Nina’s is one of the best places in town for live música tropical (salsa, cumbia, cha-cha, merengue etc); it has a smokin’ dance floor, variety acts and impersonators.


Pre-20th Century

Acapulco was named by the Náhua tribe: the name means 'where the reeds stood' or 'place of giant reeds'. Archaeological finds show that by the time the Spaniards arrived, people had been living around the bay area for about 2000 years, and had moved from being a hunter-gatherer society to being an agricultural one. The Náhua were conquered by the Aztec empire about a hundred years before it in turn fell to the Spanish conquistadors

By order of Hernán Cortés, Spanish sailors took the Bahía de Acapulco in 1521. Port and shipbuilding facilities were established here because of the substantial natural harbor, and it was the jumping-off point for further explorations and conquests, such as that of Peru. Acapulco became the only port in the New World authorized to receive Spanish galleons from the Philippines and China. It was therefore an important link in the trade route between Europe and the Orient, the longest and most profitable commercial route in the world, and remained so until the early 19th century. Goods transported through its port included spices, silks, ivory, jade, porcelain and slaves. During the annual Acapulco Fair, lasting three to eight weeks after the galleons arrived from Manila in spring, traders converged on Acapulco from Mexico City, Manila and Peru.

All this treasure was an invitation Dutch and English pirates could not resist, and by the 17th century their ships abounded in the Pacific and along the coastlines of Mexico and Baja California. To ward off the pirates, Fuerte de San Diego was built atop a low hill overlooking the bay.

Because of the sea port's strategic importance to the Spanish crown, Fuerte de San Diego became a focus of rebellion in 1812, when the discontented population rose up against their Spanish colonial rulers in the War of Independence. The royalists were besieged in the fort for four months before finally surrendering to the Mexican troops. Much of the city was subsequently destroyed, and as independent Mexico severed most of its trade links with Spain and Spain's colonies, Acapulco fell into decline for the next hundred years.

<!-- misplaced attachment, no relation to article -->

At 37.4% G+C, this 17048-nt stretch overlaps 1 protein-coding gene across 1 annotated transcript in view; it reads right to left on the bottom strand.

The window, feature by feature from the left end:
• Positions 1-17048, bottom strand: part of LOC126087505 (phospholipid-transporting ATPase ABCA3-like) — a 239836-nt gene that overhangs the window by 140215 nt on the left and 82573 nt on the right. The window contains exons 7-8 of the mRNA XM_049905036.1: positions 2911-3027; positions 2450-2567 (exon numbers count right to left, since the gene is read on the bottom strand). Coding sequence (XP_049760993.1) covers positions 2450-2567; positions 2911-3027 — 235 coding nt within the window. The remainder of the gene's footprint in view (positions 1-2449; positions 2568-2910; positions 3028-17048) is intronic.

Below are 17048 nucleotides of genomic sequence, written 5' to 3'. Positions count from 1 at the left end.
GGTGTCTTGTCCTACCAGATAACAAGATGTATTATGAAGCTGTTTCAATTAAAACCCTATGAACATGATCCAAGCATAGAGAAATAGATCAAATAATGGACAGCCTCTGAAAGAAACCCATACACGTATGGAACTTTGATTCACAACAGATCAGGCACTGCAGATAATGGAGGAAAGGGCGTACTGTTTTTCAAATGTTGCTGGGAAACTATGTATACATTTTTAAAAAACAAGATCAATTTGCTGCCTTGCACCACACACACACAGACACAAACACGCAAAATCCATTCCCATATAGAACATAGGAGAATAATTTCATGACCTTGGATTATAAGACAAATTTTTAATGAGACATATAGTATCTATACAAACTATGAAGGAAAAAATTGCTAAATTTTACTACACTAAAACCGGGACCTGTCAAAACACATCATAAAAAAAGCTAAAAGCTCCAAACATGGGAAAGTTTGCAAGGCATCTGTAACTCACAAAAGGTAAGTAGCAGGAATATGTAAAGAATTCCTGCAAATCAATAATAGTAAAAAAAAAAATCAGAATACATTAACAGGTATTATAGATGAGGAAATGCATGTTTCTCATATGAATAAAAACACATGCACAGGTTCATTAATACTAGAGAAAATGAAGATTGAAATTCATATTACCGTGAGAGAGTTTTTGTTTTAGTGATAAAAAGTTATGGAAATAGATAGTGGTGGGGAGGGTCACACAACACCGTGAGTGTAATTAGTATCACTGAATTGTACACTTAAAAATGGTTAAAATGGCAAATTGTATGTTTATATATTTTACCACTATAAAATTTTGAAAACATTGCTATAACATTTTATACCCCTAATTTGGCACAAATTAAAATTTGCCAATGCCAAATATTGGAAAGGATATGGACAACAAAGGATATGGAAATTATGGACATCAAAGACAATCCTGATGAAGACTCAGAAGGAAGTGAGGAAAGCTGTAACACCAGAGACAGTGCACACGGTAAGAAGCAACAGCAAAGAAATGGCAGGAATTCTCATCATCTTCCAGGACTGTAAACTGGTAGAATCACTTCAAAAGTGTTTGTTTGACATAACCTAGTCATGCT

Food and Drink

100% Natural
This health-conscious chain has a mellow ambience and good, friendly service. The food is consistently good, eschewing red meat in favor of fish, poultry and vegetarian fare, plus wholegrain breads and rolls and a variety of fruit and veggie juices and shakes. Air-con and free wi-fi make this a great place to take a break from Acapulco’s heat and urban chaos. In addition to the zócalo branch, there are several others around town. Prettiest is the Café del Mar branch, which features ocean views and outdoor seating on a pier jutting out into the bay near Playa Hornitos.

Eat El Gaucho
Upscale but not stuffy, this is one of the top spots in town for a steak. All the meat is grilled in true Argentine style, and less carnivorous or extravagant folk can choose from an assortment of pasta dishes. The short but decent wine list includes selections from Mexico, Chile, Spain and Argentina.

Eat Taquería Los Pioneros
The tacos are tiny but their various fillings are tasty, plus you can load up on accompaniments: jalapeños, pickled carrots, onions, cilantro etc.

Very popular with the upscale crowd, this cavelike club has a laser light show and Wednesday theme nights, and spins rock, pop, house and ‘everything but electronica.’

Señor Frog’s
Zany antics attract families by day, the far-party atmosphere brings in college kids at night and the bay views are unbeatable anytime.